Stumptown pilot and the Economy of Storytelling

I’ve written before about the myriad of things which would go into Perfect TV Pilot Bingo, including shows like Glitch and The Night Of which set up mysteries, shows such as Doctor Who which have mini-pilots every few seasons, even TV shows which shoot a mid-season episode first to sell the show but still need to make … Continue reading

On Long Goodbyes and Loyalty

My upbringing was starkly black and white, everything strictly categorised as sin and acceptable, allowed and not. The massive ‘sin: not allowed’ category swallowed everything in legalism and immutable consequences. I fell in love with noir partly because it has no such hangups. I savoured noir’s evocative language and sexual undercurrent. I learned to believe … Continue reading

How Editing Mimics Memory in Lulu Wang’s “The Farewell”

The Farewell is absolutely one of my favourite films of the year, and one of the few which made me cry (twice, if we’re counting) yet want to rewatch immediately. Awkwafina is a star. I look forward to her career of interesting choices and varied projects. I hope she ends up getting offered all the … Continue reading

Shooting, Editing, and Crossing the Line on HBO’s “Succession”

Succession has all the hallmarks of HBO Prestige Television: big names, stunning production design, Shakespeare out the wazoo. It crosses the line as much in its shooting as its characters cross it morally, and just as often for kicks; see Episode 1.04 “Sad Sack Wasp Trap” (video for educational purposes): I did a more detailed … Continue reading

Better Call Saul: Art of the Montage

Like Breaking Bad before it (but better in almost every way – fight me), Better Call Saul loves an out-of-context cold open, a seemingly inconsequential detail or character beat which will come around in a few episodes or seasons, and a long montage. In fact, like this groundbreaker before it, Better Call Saul brings us … Continue reading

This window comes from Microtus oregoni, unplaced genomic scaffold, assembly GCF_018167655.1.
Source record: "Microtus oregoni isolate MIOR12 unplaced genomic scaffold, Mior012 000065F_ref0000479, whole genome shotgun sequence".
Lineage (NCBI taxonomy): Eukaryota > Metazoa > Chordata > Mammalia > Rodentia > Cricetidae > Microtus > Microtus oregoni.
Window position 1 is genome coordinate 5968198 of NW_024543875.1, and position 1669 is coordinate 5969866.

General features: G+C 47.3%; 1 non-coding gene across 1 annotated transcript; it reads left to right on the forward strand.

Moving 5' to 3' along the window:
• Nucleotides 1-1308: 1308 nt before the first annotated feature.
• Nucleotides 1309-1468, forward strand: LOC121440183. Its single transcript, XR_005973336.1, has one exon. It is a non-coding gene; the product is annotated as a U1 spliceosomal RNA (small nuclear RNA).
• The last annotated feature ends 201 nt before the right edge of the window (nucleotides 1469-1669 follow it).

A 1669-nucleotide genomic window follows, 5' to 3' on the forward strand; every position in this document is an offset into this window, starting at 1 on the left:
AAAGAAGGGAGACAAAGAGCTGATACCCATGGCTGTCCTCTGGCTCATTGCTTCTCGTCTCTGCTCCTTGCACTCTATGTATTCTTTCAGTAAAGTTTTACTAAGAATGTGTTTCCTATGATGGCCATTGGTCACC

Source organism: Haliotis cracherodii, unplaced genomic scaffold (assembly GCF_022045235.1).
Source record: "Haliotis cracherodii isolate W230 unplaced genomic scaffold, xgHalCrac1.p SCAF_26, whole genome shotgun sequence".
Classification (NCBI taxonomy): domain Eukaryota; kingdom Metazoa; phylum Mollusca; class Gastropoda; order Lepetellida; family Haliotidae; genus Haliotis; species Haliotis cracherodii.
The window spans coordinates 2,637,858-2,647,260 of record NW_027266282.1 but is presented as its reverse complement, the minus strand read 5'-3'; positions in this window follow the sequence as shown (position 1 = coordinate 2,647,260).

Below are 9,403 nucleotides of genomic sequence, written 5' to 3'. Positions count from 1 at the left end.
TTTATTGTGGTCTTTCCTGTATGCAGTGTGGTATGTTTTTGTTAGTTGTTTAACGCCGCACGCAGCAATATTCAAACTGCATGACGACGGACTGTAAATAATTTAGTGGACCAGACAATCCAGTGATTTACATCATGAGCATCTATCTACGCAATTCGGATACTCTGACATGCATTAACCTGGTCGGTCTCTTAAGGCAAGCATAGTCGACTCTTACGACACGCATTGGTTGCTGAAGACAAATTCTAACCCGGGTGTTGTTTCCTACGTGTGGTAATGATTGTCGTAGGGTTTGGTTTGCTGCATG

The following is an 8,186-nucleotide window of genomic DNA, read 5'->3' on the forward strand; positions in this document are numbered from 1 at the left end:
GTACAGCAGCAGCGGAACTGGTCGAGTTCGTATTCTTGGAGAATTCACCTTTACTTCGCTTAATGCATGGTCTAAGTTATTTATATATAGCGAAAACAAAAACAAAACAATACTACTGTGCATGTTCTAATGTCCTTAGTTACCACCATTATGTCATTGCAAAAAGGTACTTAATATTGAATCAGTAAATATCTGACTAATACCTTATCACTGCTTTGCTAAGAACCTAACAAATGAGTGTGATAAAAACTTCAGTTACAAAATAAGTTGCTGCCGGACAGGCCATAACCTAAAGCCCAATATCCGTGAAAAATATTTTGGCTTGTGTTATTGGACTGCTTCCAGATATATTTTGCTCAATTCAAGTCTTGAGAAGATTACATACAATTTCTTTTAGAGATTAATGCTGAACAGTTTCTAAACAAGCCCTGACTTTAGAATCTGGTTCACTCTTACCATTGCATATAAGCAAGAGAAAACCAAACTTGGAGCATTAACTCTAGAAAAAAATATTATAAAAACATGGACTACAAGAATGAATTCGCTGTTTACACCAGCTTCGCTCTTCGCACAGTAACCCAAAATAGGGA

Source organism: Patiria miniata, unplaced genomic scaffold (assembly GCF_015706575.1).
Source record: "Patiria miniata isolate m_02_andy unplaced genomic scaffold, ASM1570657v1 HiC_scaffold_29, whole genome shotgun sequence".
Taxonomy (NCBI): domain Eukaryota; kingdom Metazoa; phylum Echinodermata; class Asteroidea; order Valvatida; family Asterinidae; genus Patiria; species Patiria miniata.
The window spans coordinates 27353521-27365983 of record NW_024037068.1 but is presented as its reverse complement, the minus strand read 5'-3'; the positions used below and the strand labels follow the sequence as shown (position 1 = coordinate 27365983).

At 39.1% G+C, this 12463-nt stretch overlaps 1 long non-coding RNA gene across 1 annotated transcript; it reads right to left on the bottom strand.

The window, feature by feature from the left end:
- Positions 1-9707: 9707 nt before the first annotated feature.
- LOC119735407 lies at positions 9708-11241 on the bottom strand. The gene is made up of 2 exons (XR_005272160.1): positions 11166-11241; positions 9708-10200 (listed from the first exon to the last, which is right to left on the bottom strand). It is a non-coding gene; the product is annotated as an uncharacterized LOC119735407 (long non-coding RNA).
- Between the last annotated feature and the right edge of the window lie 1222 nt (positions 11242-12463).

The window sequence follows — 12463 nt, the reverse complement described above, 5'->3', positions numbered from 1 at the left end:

Colour in DRIVE and IL CONFORMISTA

Drive and Il Conformista ‘s use of colours make for great comparison and contrast symbolically, emotionally, and technically. First: Refn is colourblind, which impacts his work in a preference for heavy colour saturation. Second: because of its time, Il Conformista required everything from on-set lighting to colour timing to be planned far more thoroughly in … Continue reading

Legends of Television

Legends of Tomorrow is one of the most absurd, progressive, genre-bending shows going. In addition to pop-culture referential, anti-Nazi, time traveling fun, it gives us the emotional tools of the dozen therapy appointments we can’t afford or actively avoid. (As does Elementary with different tools . . . but that’s another blog post.)  We might want … Continue reading

Elementary – Using Direction to Elevate the Procedural

I wrote recently about The X-Files being restored, and why some procedural (or ‘procedural adjacent’) shows are more equal than others. While Elementary isn’t in the pantheon of Prestige Shows such as copycat-spawning LOST, groundbreaking The Sopranos, or even genre-and-plot-soaked cult fun of Dollhouse, I argue it sets itself apart from most current TV procedurals … Continue reading

The X-Files: Preserving One of TV’s Biggest Procedurals

Recently The X-Files has been remastered in HD and with the potential of 4k, which involved ingesting and preserving hundreds of hours of footage, changing aspect ratios, and more. A fascinating peek into the technical aspects is here, but I want to focus on why The X-Files of all the network procedurals. Sure, genre classification … Continue reading

Sport and Filmmaking

Before film and TV; before I could travel or construct and eat ridiculous cheese plates; before I could read to myself: sport was my first love. When I was 8, I had posters of Rickey Henderson and Joe Montana on my walls. Soon followed Mia Hamm, Kyra Gracie, Brianna Scurry. As a teen I narrowed … Continue reading